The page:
Most of us remember magnet sets as toy box and classroom staples when we were growing up. Their ability to engage and teach young users about polarity, electronic currents and positive and negative reactions made them educational as well as fun—a fantastic combination for toy makers looking to market the sets to children and their parents.
But just like those of us who played with them, magnets grew up over the years.
In the later half of the 2000s, a new breed of magnet hit the shelves. Marketed as “desk toys” for adults, these small, extremely powerful earth magnets could be arranged in any number of intricate or interesting sculptures. This new take on an old favorite proved to be a hit with the public and the desk toys began selling like hotcakes. Even though these were meant for adults, the small, shiny and incredibly powerful magnets also were enticing to young children and quickly began finding their way into the hands of toddlers.
And as any parent will tell you, what finds its way into a toddler’s hand will eventually end up in his or her mouth. …
In the past 15 years, more than 550 children across the United States have died from heatstroke after being left alone in a car. That’s an average of 37 lives—an entire classroom full of children—lost each year to a completely avoidable accident.
Most of the deaths occur when a parent simply forgets his or her child is in the back seat. It sounds hard to believe, but parenting is hard work, and sometimes when people get frazzled careless mistakes are made. Data show that heatstroke tragedies happen more often when there is an interruption to the parents’ daily routine.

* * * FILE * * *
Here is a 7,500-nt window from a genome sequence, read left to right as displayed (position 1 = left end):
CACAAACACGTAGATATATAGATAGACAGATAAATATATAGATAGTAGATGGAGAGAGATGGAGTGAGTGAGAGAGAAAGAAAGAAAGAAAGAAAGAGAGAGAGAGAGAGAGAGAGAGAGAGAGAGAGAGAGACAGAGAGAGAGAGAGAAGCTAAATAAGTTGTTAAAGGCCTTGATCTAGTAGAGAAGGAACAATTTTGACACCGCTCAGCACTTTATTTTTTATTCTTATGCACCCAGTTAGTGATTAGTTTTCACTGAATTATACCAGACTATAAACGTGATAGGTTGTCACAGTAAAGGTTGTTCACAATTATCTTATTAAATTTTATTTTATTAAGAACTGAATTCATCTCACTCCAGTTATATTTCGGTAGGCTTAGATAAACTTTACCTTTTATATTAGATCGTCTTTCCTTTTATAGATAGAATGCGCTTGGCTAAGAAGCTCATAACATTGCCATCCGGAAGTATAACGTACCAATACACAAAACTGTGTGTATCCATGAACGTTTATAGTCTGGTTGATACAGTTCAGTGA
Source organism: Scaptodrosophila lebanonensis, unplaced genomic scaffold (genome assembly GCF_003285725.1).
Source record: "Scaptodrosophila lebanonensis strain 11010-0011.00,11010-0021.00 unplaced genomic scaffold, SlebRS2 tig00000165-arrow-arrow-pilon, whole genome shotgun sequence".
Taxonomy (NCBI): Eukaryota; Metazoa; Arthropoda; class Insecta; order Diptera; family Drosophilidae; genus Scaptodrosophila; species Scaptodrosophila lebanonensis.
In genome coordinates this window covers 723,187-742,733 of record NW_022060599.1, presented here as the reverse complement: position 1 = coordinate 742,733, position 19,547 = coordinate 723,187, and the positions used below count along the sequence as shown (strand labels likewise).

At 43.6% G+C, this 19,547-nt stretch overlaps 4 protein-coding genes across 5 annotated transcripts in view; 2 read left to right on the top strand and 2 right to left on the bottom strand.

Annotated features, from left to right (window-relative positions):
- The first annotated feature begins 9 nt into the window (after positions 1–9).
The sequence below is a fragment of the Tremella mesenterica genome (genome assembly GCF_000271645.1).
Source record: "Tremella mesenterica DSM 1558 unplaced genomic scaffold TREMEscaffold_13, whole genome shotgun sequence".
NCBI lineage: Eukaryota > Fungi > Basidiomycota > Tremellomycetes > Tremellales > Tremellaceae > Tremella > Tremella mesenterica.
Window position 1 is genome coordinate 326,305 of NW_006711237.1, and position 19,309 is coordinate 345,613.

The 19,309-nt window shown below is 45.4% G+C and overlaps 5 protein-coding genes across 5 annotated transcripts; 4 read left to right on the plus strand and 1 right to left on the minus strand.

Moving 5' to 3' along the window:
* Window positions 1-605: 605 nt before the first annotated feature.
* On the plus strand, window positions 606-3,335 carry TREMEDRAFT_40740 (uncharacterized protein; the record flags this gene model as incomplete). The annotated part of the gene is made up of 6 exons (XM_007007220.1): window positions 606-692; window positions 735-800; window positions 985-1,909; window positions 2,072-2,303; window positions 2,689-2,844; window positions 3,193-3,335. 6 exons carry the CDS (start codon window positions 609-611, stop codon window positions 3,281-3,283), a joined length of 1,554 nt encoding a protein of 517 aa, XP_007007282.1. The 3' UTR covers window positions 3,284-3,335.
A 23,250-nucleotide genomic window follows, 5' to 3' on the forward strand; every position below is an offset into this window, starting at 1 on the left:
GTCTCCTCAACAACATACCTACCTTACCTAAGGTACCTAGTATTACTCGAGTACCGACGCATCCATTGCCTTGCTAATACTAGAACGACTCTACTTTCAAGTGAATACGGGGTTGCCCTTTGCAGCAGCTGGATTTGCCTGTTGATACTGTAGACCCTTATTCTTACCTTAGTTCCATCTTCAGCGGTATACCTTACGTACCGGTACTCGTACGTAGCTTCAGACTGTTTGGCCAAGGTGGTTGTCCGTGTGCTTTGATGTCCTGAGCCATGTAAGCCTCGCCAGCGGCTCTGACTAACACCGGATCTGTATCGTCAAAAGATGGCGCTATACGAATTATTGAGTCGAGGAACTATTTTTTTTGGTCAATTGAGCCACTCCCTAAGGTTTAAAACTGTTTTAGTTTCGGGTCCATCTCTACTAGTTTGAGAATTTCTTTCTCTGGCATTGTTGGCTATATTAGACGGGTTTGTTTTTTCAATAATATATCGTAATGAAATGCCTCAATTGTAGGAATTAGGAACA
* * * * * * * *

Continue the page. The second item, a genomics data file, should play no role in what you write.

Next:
For instance, imagine your alarm clock didn’t go off one morning and you’re running very late to work. Somewhere between merging in and out of traffic and checking your email on your phone, you completely forget to drop your child off at daycare. Already 10 minutes late for a meeting you jump out of the car and rush inside, too preoccupied to notice your child quietly sleeping in the backseat.
Considering vehicles heat up quickly—as much as 19 degrees in 10 minutes—a car can go from uncomfortable to dangerous in minutes, especially for young children whose body heat can spike up to five times faster than adults. Once their internal temperature hits 104 degrees, the major organs begin to shut down; when it reaches 107 degrees, the child could die.
And it doesn’t need to be the dog days of summer for this to occur. Even on a partially cloudy, 80-degree day, the inside of a closed car can quickly jump to 100 degrees. …
“ Into the bowl in which their wine was mixed, she slipped a drug that had the power of robbing grief and anger of their sting and banishing all painful memories”
-Homer, the Odyssey
Morphine and other opiates have been used by humans since the earliest times. The poppy has been a powerful cultural symbol for hundreds or, even, thousands of years. When a chemical agent has ‘traveled’ with humans for such a long span of time it usually means it has strong evolutionary value. A fascinating study just published in the New England Journal of Medicine suggests morphine has the power to blunt the emotional aftereffects of trauma in people who’ve been severely injured. …
Here’s a quick look at what Thrive was up to last week.
A son tells his story of how he got to know his father because of advances in epilepsy medication. More and more teens are infected with STDs. Uninsured trauma victims are more likely to die of their injuries. Is there a rise of violence in girls’ sports? Massachusetts takes action on school bullying. The HealthMap team gives its weekly H1N1 update. Children’s Claire McCarthy, MD, talks about how childhood stress can lead to adult depression. Our Mediatrician puts Michael Jackson’s dance moves in perspective and we get a firsthand account of how Thrive editor Matt Cyr and his family survived the swine flu.